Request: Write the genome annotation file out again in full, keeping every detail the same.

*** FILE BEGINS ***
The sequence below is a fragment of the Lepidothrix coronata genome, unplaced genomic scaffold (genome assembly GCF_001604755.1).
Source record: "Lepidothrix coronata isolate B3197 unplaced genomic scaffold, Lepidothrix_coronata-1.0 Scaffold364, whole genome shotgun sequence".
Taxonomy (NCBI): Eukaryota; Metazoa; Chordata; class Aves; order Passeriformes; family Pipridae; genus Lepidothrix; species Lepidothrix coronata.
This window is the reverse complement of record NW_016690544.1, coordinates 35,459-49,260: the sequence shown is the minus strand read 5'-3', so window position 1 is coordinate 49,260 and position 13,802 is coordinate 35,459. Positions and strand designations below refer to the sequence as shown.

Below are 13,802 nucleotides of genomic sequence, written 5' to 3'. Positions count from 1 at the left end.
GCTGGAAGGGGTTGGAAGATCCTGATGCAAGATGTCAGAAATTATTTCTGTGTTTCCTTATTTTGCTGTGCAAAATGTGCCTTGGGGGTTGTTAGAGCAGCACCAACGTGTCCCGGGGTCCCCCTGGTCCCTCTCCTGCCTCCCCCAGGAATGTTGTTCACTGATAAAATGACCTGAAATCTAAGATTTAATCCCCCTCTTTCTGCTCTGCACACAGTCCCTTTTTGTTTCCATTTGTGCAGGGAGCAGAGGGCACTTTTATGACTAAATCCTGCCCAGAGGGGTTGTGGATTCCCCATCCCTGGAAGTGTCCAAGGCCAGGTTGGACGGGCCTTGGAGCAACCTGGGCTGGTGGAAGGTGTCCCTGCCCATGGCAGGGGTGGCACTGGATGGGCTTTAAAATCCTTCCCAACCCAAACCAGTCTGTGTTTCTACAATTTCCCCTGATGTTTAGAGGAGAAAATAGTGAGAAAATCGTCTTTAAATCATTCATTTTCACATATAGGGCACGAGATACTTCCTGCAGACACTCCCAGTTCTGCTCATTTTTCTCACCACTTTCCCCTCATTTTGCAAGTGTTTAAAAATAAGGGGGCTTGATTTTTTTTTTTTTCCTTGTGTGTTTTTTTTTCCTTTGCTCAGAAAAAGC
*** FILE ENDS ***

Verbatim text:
The sequence below is a fragment of the Lepidothrix coronata genome, unplaced genomic scaffold (genome assembly GCF_001604755.1).
Source record: "Lepidothrix coronata isolate B3197 unplaced genomic scaffold, Lepidothrix_coronata-1.0 Scaffold364, whole genome shotgun sequence".
Taxonomy (NCBI): Eukaryota; Metazoa; Chordata; class Aves; order Passeriformes; family Pipridae; genus Lepidothrix; species Lepidothrix coronata.
This window is the reverse complement of record NW_016690544.1, coordinates 35,459-49,260: the sequence shown is the minus strand read 5'-3', so window position 1 is coordinate 49,260 and position 13,802 is coordinate 35,459. Positions and strand designations below refer to the sequence as shown.

Below are 13,802 nucleotides of genomic sequence, written 5' to 3'. Positions count from 1 at the left end.
GCTGGAAGGGGTTGGAAGATCCTGATGCAAGATGTCAGAAATTATTTCTGTGTTTCCTTATTTTGCTGTGCAAAATGTGCCTTGGGGGTTGTTAGAGCAGCACCAACGTGTCCCGGGGTCCCCCTGGTCCCTCTCCTGCCTCCCCCAGGAATGTTGTTCACTGATAAAATGACCTGAAATCTAAGATTTAATCCCCCTCTTTCTGCTCTGCACACAGTCCCTTTTTGTTTCCATTTGTGCAGGGAGCAGAGGGCACTTTTATGACTAAATCCTGCCCAGAGGGGTTGTGGATTCCCCATCCCTGGAAGTGTCCAAGGCCAGGTTGGACGGGCCTTGGAGCAACCTGGGCTGGTGGAAGGTGTCCCTGCCCATGGCAGGGGTGGCACTGGATGGGCTTTAAAATCCTTCCCAACCCAAACCAGTCTGTGTTTCTACAATTTCCCCTGATGTTTAGAGGAGAAAATAGTGAGAAAATCGTCTTTAAATCATTCATTTTCACATATAGGGCACGAGATACTTCCTGCAGACACTCCCAGTTCTGCTCATTTTTCTCACCACTTTCCCCTCATTTTGCAAGTGTTTAAAAATAAGGGGGCTTGATTTTTTTTTTTTTCCTTGTGTGTTTTTTTTTCCTTTGCTCAGAAAAAGC